With COVID making the ‘staycation’ fashionable and Manitoba celebrating its 150th anniversary this summer, this is a good time to make plans to search out some of our historical sites. During this uncertain time of social distancing and self-isolation, planning future outings is an activity which can involve the whole family.
A great many towns and villages have museums and historical sites well worth a visit. Even those of us who do a lot of exploring still have many want-to-see spots around our province.
A small, but interesting place is the Badger Creek Museum in the village of Cartwright (about 55 km (34 miles) south of Glenboro, on Highway No. 5).
This museum holds a row of several heritage buildings:
- Mount Prospect School, set up with desks and books as it once would have looked;
- A shoe repair shop with equipment, a Manitoba Telephone System building containing historical artifacts;
- A pioneer post office, relocated from Mather, a pioneer home; and
- A CPR caboose.
A walk around the site provides good photo opportunities, but check out the hours if you want to explore inside these buildings. A nearby park provides a good spot for a picnic, while about six kilometres north of the village is the historic Clay Banks Buffalo Jump used by native hunters in prehistoric times to drive herds of bison over a steep cliff.
Another interesting site is the Minnedosa Museum and Heritage Village. Buildings to explore include:
- The Cadurcis House, part of which was originally built in 1910;
- Havelock School, built in 1910 at a cost of $1,650, and moved here in 1997 from southeast of Minnedosa; and
- The Hunterville Church moved here in 1996, from east of Rapid City.
Also check out:
- The Manitoba Electrical Power Plant & Minnedosa Hydro Building, which began operation in 1920, the second such plant constructed in Manitoba;
- Roy Munroe’s Blacksmith Shop, a 16×24-foot structure built in 1936 as a temporary school for six months, and then moved to be used for blacksmithing;
- The Hopkins’ Log Barn, which came from northeast of Clanwilliam;
- The Manley Log House; and
- The Wm McManus Trappers Cabin.
Of particular interest is the Octagon Building which was moved here from the Minnedosa Agricultural Grounds and is a designated historical site.
The Heritage Museum buildings are open from the beginning of July until Labour Day, but you can explore the grounds at any time.
(While in Minnedosa, visit other spots of interest: Minnedosa Beach and Campground, the bison enclosure and the caboose in Tanner’s Crossing Park.)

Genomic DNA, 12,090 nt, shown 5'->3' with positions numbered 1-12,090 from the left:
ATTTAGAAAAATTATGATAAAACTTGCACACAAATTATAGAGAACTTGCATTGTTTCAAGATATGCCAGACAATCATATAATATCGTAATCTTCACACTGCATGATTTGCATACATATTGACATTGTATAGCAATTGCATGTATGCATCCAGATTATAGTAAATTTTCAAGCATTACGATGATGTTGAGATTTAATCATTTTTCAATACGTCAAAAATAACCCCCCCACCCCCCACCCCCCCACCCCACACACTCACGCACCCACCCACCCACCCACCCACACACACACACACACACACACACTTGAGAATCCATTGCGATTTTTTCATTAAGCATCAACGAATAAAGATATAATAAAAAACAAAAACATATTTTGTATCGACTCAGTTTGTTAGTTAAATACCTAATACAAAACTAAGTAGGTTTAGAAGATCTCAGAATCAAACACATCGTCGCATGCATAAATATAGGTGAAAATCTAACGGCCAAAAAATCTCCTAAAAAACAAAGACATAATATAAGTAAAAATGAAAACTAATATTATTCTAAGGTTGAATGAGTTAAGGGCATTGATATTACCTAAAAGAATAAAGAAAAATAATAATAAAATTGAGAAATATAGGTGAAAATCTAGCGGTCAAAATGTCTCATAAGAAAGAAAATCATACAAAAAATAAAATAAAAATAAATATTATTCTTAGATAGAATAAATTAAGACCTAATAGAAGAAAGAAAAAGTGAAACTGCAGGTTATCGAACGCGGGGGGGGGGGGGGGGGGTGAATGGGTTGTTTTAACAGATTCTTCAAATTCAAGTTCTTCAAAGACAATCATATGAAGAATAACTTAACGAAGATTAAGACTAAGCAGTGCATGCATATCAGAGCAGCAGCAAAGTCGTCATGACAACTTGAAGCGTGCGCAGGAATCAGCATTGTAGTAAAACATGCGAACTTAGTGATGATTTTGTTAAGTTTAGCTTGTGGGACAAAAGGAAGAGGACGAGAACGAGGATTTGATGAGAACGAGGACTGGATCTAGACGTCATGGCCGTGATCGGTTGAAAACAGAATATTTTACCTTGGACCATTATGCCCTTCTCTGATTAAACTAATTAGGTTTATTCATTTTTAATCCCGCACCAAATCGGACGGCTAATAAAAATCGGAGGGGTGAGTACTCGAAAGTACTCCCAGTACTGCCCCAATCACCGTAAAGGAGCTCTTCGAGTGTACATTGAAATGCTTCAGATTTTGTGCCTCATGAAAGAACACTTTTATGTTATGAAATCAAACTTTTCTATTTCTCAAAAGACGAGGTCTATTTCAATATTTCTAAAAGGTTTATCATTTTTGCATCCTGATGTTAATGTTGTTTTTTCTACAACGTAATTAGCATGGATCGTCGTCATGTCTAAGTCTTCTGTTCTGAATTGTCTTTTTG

A different type of ‘museum,’ but one of particular significance to farm families, is the Inglis Elevators National Historic Site, located in the village of Inglis, north of Russell. This site has five original wooden grain elevators, four of which have been standing since 1922. Self-guided walking tours can be taken at any time, while school classes can pre-arrange tours.
Northwest of Dauphin is the Trembowla Cross of Freedom Museum. Here you will find St. Michael’s Church, the first Ukrainian Catholic Church in Canada, an outdoor oven and a couple of different pioneer homes used by early settlers. Another Ukrainian site is Wasyl Negrych Homestead, northeast of Gilbert Plains. It contains 10 original log buildings, including one built about 1899, and a bunkhouse (about 1908) with an indoor clay oven.
Large, well-known museums in southern Manitoba include:
- Lower Fort Garry, south of Selkirk;
- The Mennonite Heritage Village of Steinbach;
- The Musée St. Joseph in St. Joseph;
- The Manitoba Agricultural Museum in Austin; and
- The Fort la Reine Museum & Pioneer Village in Portage.
But smaller ones such as the Nellie McClung Heritage Site in Manitou, the RCA Museum (Canada’s National Artillery Museum) in Shilo, and numerous others in many of our towns and villages are also worth a visit.
Manitoba has too many such museums to describe them all, but this website is an excellent resource to help you decide which ones you’d like to explore: museumsmanitoba.com. If you do plan a trip, check out opening times before you go, as some of the smaller ones are open limited hours or only certain days.
Another good place for information is the website of the Manitoba Historical Society.